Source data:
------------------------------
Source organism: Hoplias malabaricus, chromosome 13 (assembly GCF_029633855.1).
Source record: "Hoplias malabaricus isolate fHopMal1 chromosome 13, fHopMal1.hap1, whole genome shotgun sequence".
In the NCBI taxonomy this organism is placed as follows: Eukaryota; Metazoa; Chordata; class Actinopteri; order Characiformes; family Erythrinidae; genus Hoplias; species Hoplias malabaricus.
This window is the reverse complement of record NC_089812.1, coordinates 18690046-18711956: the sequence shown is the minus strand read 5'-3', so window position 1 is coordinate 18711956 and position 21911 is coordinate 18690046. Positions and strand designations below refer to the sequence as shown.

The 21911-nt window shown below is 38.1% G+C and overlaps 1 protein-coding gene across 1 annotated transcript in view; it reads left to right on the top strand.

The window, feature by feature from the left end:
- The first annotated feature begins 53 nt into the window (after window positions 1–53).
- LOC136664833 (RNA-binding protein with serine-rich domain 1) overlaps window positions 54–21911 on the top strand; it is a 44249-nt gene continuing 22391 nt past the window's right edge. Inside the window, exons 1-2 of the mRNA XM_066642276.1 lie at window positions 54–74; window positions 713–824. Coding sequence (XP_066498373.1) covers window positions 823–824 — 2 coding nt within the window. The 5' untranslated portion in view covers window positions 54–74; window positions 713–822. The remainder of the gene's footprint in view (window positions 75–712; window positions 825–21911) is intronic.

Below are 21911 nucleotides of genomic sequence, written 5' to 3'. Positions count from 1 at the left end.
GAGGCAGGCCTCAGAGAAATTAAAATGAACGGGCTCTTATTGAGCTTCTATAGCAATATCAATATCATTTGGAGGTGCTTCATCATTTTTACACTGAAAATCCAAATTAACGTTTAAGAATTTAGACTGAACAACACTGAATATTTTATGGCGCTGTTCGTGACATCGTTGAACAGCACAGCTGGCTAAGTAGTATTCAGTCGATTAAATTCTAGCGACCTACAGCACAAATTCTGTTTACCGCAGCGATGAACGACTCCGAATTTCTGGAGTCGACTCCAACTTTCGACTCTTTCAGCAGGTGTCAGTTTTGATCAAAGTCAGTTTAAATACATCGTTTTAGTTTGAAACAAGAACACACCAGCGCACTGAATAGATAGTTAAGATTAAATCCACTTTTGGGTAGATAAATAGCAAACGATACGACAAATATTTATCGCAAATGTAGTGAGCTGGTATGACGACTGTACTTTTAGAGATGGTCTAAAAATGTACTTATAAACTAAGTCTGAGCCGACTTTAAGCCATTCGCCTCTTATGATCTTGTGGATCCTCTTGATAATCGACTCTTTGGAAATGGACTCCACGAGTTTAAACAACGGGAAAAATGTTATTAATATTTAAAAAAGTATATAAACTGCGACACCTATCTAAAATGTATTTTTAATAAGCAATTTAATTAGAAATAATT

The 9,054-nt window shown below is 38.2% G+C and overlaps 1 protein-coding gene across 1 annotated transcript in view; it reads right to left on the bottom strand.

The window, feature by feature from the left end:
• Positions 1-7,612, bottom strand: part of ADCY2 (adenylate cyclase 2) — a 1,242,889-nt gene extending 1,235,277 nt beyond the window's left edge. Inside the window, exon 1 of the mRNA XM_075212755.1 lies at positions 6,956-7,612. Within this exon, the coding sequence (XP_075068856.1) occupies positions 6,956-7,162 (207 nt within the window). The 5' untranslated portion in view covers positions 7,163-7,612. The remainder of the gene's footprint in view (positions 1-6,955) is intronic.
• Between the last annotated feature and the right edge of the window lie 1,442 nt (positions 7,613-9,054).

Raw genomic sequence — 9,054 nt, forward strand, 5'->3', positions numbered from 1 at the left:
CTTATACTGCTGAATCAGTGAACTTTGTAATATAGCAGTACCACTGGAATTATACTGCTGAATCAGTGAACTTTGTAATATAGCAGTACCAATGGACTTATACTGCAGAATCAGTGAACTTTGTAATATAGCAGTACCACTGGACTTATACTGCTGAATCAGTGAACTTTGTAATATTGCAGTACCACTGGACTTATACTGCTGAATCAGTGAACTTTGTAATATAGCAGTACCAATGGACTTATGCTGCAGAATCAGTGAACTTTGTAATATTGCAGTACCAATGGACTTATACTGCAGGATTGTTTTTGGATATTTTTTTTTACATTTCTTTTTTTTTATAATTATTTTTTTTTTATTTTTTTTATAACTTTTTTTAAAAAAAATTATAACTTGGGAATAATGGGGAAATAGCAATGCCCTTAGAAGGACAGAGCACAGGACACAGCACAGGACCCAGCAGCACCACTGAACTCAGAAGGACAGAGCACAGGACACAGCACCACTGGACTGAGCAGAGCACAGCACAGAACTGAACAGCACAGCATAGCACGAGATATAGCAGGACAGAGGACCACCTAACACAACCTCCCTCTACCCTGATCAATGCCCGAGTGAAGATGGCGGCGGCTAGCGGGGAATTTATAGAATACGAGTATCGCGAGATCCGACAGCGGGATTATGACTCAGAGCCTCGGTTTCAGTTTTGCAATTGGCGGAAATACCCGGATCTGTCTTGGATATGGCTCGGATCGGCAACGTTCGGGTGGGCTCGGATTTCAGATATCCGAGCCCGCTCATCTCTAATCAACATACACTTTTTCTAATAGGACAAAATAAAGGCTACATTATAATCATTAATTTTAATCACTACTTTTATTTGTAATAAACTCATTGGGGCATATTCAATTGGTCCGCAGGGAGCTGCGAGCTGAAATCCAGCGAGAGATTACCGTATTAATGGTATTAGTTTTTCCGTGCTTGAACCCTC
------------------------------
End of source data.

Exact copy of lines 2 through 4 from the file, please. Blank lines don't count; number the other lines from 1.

Source record: "Hoplias malabaricus isolate fHopMal1 chromosome 13, fHopMal1.hap1, whole genome shotgun sequence".
In the NCBI taxonomy this organism is placed as follows: Eukaryota; Metazoa; Chordata; class Actinopteri; order Characiformes; family Erythrinidae; genus Hoplias; species Hoplias malabaricus.
This window is the reverse complement of record NC_089812.1, coordinates 18690046-18711956: the sequence shown is the minus strand read 5'-3', so window position 1 is coordinate 18711956 and position 21911 is coordinate 18690046. Positions and strand designations below refer to the sequence as shown.